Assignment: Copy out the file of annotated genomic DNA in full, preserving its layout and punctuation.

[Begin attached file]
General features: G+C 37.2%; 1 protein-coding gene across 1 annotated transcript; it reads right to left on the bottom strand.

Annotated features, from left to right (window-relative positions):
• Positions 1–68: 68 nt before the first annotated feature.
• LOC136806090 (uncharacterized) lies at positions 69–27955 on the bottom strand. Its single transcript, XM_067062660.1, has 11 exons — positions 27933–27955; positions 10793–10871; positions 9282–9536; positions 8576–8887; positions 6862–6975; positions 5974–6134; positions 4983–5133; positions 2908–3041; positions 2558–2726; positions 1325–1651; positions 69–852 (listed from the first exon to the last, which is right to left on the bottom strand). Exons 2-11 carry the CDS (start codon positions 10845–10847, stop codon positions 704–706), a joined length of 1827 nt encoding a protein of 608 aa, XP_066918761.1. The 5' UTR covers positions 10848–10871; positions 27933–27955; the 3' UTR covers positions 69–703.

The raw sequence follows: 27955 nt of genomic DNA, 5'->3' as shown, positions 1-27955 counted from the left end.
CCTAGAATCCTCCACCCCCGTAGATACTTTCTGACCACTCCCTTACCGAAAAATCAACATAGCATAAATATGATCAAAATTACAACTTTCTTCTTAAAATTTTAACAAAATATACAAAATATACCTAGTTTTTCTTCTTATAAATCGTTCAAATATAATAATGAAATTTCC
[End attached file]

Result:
General features: G+C 37.2%; 1 protein-coding gene across 1 annotated transcript; it reads right to left on the bottom strand.

Annotated features, from left to right (window-relative positions):
• Positions 1–68: 68 nt before the first annotated feature.
• LOC136806090 (uncharacterized) lies at positions 69–27955 on the bottom strand. Its single transcript, XM_067062660.1, has 11 exons — positions 27933–27955; positions 10793–10871; positions 9282–9536; positions 8576–8887; positions 6862–6975; positions 5974–6134; positions 4983–5133; positions 2908–3041; positions 2558–2726; positions 1325–1651; positions 69–852 (listed from the first exon to the last, which is right to left on the bottom strand). Exons 2-11 carry the CDS (start codon positions 10845–10847, stop codon positions 704–706), a joined length of 1827 nt encoding a protein of 608 aa, XP_066918761.1. The 5' UTR covers positions 10848–10871; positions 27933–27955; the 3' UTR covers positions 69–703.

The raw sequence follows: 27955 nt of genomic DNA, 5'->3' as shown, positions 1-27955 counted from the left end.
CCTAGAATCCTCCACCCCCGTAGATACTTTCTGACCACTCCCTTACCGAAAAATCAACATAGCATAAATATGATCAAAATTACAACTTTCTTCTTAAAATTTTAACAAAATATACAAAATATACCTAGTTTTTCTTCTTATAAATCGTTCAAATATAATAATGAAATTTCC